A diverse coalition of national and local groups are calling on the White House and members of Congress to cancel rent and enact housing debt forgiveness to avert “an eviction crisis.”
More than 200 organizations highlighted their demands with an ad published Wednesday in USA Today.
Despite executive actions & extensions, millions of people are still waiting for relief from rent, mortgage payments & debt accrued since the start of the pandemic. We are joining hundreds of orgs today to send a strong message to @POTUS & Congress that #HousingIsAHumanRight. pic.twitter.com/bsZqCDuIDg
— ACRE (@ACREcampaigns) February 3, 2021
“For the 12 million Americans who are behind an average of $5,000 each on rent, even an eviction moratorium is not enough,” the ad, spearheaded by groups including Action Center on Race and the Economy, People’s Action, and Right to the City Alliance, states.
“To prevent an eviction disaster and the public health crisis that would come with it, we need immediate action that provides full debt relief,” it continues. “Housing is the cure.”
In addition to putting a pause on rent and mortgage payments for the duration of the public health crisis, the groups are calling for debt forgiveness of housing payments that have accumulated since Covid-19 took hold in March of last year.
The coronavirus pandemicand its economic fallout, the groups say, have put into overdrive a pre-existing housing disaster.
Amy Cooper, a leader with Center for Popular Democracy living in Alamance County, N.C., and a mother of five, is one of the millions of Americans currently behind on rent and facing possible eviction—which she’s vowed to resist. She said she has “no idea how we could pay back rent since the pandemic started.”
“My family has been housing insecure for years, but Covid has made it so much worse,” she said in a statement. “We don’t even qualify for the CDC eviction moratorium, because our landlord has decided to not renew our lease.”
“We are calling on President Joe Biden, Senator [Majority Leader Chuck] Schumer, and Speaker [Nancy] Pelosi to cancel rent and mortgages immediately for our homes and families,” Cooper said.
The organizations are also encouraging people to sign on to a petition to Biden and Congress to cancel rent.
Recent data highlight the massive scope of the nation’s housing crisis.
Findings out last month from Moody’s Analytics and the Urban Institute showed that roughly 10 million renters were behind on payments, with a typical renter owing $5,600. And difficulties making house payments are disproportionately impacting households of color. What’s more, as USA Today reported, “Public health experts from around the country found that more than 430,000 Covid-19 cases and 10,700 excess deaths were linked to the expiration of state eviction protections last summer.”
“We already knew [housing] was a crisis pre-Covid because rents were skyrocketing,” Sara Heymann of Chicago affordable housing advocacy group Little Village Unete told the Sun Times. “This is a pot ready to burst. We need to make sure we have the system to make sure people in our community have support.”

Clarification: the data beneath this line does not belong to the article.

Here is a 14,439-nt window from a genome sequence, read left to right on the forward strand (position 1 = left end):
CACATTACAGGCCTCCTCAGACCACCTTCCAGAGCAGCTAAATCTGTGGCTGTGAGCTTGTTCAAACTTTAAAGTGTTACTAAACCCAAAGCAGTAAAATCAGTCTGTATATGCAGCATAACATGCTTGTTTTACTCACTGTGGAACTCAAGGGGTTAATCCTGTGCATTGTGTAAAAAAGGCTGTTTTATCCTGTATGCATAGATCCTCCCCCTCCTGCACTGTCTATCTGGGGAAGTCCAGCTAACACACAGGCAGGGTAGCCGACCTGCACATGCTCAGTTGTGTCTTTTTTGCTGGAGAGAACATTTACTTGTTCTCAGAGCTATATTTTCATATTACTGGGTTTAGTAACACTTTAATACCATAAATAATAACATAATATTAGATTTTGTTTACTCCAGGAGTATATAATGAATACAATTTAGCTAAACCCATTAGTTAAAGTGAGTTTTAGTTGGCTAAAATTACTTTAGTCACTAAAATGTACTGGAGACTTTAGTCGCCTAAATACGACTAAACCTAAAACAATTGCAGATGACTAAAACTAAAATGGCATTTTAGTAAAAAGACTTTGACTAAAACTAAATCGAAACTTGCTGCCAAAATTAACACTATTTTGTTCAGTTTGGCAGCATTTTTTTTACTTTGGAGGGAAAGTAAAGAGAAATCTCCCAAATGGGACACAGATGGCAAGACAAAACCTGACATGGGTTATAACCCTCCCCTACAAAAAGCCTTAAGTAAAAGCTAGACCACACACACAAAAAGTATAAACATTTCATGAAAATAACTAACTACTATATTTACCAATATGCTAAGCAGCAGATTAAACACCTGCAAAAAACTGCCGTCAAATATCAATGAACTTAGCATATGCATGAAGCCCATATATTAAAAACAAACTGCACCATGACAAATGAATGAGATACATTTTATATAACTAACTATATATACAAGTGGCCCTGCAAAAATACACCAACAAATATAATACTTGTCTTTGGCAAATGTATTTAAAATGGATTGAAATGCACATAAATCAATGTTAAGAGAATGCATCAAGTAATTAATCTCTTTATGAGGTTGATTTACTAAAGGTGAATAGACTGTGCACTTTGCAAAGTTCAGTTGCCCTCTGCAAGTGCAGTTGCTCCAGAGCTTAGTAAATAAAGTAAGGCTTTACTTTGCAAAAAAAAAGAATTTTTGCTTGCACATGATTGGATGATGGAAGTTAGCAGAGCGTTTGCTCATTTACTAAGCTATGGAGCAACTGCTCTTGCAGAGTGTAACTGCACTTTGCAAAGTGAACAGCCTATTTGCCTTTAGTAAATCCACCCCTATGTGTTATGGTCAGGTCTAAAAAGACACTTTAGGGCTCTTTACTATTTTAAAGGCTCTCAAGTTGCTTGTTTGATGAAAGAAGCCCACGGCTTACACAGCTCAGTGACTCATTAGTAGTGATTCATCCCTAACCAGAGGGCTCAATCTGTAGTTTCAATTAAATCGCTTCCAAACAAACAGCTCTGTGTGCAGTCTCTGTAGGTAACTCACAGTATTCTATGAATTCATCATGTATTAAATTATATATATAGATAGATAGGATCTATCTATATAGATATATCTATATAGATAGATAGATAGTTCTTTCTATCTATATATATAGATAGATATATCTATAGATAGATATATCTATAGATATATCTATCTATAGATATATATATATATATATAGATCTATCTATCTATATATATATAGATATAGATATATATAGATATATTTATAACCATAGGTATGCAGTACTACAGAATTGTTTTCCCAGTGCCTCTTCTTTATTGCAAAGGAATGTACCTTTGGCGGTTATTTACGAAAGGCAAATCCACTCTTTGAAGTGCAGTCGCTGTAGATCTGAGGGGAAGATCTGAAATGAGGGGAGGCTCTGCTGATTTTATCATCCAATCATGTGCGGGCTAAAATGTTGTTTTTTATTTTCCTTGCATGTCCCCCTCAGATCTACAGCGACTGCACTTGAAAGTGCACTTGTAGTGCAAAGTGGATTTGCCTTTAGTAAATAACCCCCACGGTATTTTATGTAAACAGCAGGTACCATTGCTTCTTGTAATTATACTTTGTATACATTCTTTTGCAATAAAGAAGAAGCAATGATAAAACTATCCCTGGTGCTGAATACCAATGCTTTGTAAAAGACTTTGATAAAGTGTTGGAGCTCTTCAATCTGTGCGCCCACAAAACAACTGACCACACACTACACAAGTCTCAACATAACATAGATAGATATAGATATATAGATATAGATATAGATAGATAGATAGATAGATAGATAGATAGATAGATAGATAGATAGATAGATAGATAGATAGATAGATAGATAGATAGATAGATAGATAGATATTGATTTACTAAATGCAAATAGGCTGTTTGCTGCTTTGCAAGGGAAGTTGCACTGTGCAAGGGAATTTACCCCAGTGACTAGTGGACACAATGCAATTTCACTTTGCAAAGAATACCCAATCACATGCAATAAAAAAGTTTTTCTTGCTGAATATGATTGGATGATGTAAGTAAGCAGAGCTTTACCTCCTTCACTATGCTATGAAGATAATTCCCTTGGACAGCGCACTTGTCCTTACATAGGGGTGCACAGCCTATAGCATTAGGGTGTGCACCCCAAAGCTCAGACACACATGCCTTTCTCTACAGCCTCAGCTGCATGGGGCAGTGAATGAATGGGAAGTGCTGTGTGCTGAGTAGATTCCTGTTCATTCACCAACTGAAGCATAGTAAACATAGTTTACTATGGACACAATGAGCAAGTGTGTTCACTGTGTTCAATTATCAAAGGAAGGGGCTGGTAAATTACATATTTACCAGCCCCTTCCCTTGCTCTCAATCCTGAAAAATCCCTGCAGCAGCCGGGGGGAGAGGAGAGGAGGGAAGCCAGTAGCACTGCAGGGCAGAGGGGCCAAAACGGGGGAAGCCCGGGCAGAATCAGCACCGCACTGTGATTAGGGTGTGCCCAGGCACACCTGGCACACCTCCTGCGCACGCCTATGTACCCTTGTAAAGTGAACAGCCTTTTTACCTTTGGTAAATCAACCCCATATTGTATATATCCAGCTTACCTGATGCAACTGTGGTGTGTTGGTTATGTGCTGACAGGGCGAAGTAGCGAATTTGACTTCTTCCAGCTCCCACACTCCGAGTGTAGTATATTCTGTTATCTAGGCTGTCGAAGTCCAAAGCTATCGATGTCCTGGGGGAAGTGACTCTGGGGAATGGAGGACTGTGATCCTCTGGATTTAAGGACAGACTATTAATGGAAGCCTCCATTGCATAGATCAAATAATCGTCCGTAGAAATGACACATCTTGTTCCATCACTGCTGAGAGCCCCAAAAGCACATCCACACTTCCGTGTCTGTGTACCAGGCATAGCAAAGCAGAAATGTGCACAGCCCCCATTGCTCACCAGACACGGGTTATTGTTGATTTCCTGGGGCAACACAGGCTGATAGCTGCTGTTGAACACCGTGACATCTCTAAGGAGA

But, as NBC News reported last week, “housing activists and advocates warn that the new administration has ignored major flaws in the order—and say it has led to continued evictions.”
The CDC order protects certain renters from eviction. Renters must prove they have lost income to the pandemic, exhausted all government housing assistance, attempted to make partial payments and are likely to become homeless if evicted. But some judges have interpreted the order to mean a landlord cannot file an eviction with the court, while others have determined that a landlord can file but cannot remove the tenant. Still other judges have strictly interpreted the order, leaving little room for defense attorneys to challenge an eviction, housing attorneys told NBC News.
What that means is that in states like Louisiana, where there are few tenant protections, renters facing eviction have lost their homes—despite the promises of the CDC moratorium—and legal aid services are stretched thin.
In a letter sent last week to the departments of Treasury and Housing and Urban Development, a groups of lawmakers led by New York Democratic Reps. Alexandria Ocasio-Cortez and Jamaal Bowman stressed the need for fedearl guidance that includes “robust tenant protections,” calling it “imperative that we protect against predatory landlords seeking to collect back rent after collecting ERA [Emergency Rental Assistance] funds or seeking to evict tenants.”
Najee Wilson, a member of the Housing Justice for All campaign in New York City, stressed the need for federal action.
“We are going to be unable to respond and recover from the Covid-19 crisis unless President Joe Biden and Senator Schumer cancel the rent debt that has accrued during this moment,” said Wilson, “and give tenants across the country a fresh start.”Print